What's in a Name?

Photo Credit: Skye D.

Physician Assistants collaborate with Physicians to provide the highest level of care. By this I mean: work alongside surgeons in the operating room, conduct independent hospital rounds, administer injectables (like Botox and Fillers), and function as the primary providers in many outpatient settings to list a few examples. The role of PAs is integral as providers work hand in hand in a team based approach. While PAs play a crucial role in our health system, many feel that our title is misleading. It gives off a false impression of our responsibilities. For those who are not familiar with the field, it is not unusual for PAs to be confused with Medical Assistants or a variant of a nurse.  While these providers serve an important role in patient care, PAs duties are significantly different from either profession. 

While a large group feel that the title Physician Assistant paints an inaccurate depiction of the field, efforts have been made to suggest our title be changed. If you type, "Physician Assistant name change" into your search engine you will find an array of articles and commentaries detailing why this would be good and bad. Professionals have also created social media groups to align those in agreement. PAs have been incorporated internationally, however our title is not uniform. In the UK the term PA is abbreviated for Physician Associate.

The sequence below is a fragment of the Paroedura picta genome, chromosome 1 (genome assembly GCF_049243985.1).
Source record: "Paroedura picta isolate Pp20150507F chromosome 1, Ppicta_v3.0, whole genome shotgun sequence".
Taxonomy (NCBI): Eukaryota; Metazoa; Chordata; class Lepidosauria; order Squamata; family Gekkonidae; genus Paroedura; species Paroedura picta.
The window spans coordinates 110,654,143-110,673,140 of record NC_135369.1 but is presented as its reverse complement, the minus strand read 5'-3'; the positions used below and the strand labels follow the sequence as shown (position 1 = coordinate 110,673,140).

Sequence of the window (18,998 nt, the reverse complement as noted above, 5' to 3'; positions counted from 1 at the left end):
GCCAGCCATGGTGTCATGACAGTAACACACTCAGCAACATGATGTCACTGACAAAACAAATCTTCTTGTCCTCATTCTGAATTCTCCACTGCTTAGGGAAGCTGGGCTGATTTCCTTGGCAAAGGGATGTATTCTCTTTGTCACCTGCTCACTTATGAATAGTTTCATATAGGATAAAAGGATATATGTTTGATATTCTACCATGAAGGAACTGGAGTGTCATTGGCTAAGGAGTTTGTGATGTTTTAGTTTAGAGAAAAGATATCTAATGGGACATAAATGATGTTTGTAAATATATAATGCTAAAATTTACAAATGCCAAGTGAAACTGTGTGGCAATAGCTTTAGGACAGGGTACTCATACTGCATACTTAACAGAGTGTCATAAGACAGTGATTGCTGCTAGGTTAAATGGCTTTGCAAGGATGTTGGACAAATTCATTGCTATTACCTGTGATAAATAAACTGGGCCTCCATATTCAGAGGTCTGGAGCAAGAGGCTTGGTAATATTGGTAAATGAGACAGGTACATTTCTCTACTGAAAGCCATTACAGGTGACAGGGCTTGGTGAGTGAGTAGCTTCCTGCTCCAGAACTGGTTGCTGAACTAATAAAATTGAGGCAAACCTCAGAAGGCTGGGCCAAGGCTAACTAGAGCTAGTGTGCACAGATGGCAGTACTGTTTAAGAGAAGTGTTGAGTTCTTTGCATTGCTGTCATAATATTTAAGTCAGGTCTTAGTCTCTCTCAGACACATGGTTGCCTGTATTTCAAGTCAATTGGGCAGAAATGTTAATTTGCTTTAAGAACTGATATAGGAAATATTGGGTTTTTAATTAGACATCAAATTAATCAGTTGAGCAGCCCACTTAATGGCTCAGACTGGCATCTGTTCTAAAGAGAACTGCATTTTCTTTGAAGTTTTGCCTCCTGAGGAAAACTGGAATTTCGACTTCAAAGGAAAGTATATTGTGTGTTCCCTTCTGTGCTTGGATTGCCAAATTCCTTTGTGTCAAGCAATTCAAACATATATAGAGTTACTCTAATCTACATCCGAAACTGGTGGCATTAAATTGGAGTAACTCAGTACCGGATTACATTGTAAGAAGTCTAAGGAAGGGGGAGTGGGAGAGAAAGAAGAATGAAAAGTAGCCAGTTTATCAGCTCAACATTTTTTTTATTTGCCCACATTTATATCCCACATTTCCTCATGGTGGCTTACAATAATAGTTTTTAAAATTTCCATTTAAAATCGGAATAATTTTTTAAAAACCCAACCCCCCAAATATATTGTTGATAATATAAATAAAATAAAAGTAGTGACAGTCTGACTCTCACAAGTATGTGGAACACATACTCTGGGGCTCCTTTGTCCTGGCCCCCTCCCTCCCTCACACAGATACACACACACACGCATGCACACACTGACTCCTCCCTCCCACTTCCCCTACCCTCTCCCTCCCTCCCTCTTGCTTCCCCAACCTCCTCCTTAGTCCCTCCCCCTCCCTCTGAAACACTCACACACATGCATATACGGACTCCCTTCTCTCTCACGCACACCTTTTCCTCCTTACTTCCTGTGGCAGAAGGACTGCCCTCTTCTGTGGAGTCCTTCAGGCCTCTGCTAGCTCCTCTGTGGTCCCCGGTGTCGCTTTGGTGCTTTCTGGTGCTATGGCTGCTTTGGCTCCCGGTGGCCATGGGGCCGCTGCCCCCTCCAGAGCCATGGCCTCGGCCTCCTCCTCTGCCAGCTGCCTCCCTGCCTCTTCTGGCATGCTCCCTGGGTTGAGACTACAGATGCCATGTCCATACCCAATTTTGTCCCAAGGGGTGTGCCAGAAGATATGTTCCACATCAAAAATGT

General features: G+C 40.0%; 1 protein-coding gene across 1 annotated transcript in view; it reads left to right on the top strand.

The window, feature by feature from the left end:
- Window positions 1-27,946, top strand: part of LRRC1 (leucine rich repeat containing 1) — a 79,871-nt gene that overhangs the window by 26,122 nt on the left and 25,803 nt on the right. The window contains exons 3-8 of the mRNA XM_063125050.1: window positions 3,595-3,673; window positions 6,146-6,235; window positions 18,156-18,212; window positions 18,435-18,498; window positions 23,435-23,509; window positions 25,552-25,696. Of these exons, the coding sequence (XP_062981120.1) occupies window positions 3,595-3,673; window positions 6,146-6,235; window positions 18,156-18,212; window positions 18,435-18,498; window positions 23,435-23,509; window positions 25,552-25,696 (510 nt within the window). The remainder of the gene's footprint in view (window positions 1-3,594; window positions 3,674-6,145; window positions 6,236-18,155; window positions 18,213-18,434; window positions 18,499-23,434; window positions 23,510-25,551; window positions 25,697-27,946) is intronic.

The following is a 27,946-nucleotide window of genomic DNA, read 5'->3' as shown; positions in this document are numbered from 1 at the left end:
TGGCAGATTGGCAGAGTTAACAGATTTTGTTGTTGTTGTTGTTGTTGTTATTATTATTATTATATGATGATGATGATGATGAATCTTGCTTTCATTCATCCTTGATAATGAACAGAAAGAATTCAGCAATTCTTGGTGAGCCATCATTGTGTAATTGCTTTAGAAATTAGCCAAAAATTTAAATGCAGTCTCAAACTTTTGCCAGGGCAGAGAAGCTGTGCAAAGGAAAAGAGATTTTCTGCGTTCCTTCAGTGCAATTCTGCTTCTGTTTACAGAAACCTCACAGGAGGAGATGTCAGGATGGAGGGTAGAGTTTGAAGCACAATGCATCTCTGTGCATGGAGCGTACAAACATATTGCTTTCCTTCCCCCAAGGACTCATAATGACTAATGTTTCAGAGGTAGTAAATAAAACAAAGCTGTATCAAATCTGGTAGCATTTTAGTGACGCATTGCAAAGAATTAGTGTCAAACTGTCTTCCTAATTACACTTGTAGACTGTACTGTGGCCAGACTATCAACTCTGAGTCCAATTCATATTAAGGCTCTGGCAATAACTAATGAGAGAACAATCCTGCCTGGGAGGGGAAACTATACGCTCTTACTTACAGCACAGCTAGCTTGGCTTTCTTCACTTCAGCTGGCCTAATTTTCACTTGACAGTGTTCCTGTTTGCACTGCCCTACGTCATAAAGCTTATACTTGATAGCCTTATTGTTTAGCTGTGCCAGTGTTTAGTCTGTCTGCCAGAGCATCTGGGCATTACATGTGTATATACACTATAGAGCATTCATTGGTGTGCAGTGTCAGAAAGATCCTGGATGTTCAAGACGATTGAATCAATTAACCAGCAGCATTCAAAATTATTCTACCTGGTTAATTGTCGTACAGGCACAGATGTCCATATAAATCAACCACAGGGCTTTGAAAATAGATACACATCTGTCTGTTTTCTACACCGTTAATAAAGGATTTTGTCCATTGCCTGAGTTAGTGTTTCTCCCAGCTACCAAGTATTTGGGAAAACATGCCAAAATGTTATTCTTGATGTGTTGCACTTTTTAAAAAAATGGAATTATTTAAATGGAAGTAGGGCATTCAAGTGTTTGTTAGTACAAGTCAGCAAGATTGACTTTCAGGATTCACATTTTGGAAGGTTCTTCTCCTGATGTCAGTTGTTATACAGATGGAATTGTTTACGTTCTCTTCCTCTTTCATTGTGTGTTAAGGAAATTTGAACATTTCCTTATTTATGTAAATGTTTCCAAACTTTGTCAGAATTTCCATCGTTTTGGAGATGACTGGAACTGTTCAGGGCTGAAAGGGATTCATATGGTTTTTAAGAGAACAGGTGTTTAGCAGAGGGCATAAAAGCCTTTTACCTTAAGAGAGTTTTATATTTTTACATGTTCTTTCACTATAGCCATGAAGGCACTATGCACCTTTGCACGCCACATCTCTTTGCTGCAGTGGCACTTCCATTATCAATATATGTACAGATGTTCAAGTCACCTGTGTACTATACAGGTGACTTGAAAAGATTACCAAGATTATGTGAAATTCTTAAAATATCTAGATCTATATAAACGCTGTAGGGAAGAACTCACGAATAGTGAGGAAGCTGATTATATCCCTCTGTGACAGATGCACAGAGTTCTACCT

So why is a name change warranted? According to dictionary.com an assistant is someone that is subordinate to another in rank, function, etc. or a helper. Clearly, the word assistant is a misrepresentation of the important role of PAs. A well-seasoned PA typically earns autonomy within their specialty over time. They are utilized in ways that enhance patient care and are directly involved in decision making. They also have the ability to order necessary tests and follow through with patient care whether it means prescribe medication or perform minor in office procedures. I once needed a skin biopsy and saw a Dermatology PA who did this on their own. I felt very comfortable under the practitioners care who had been practicing for many years and was professional, knowledgeable, and skillful.

While I too agree that though our name is misleading, a greater effort should be made on educating the public of our role in the industry. In the interim of this potential name change can we agree that organizations can do a better job of clarifying our duties? As our young profession climbs the ranks and continues to be rated as one of the most desirable occupations, I firmly believe more people will catch on. I have never met a patient that wasn't intrigued by my choice to become a PA. There have been countless times I've been asked if I would speak to their child/family member/friend about how to pursue this degree.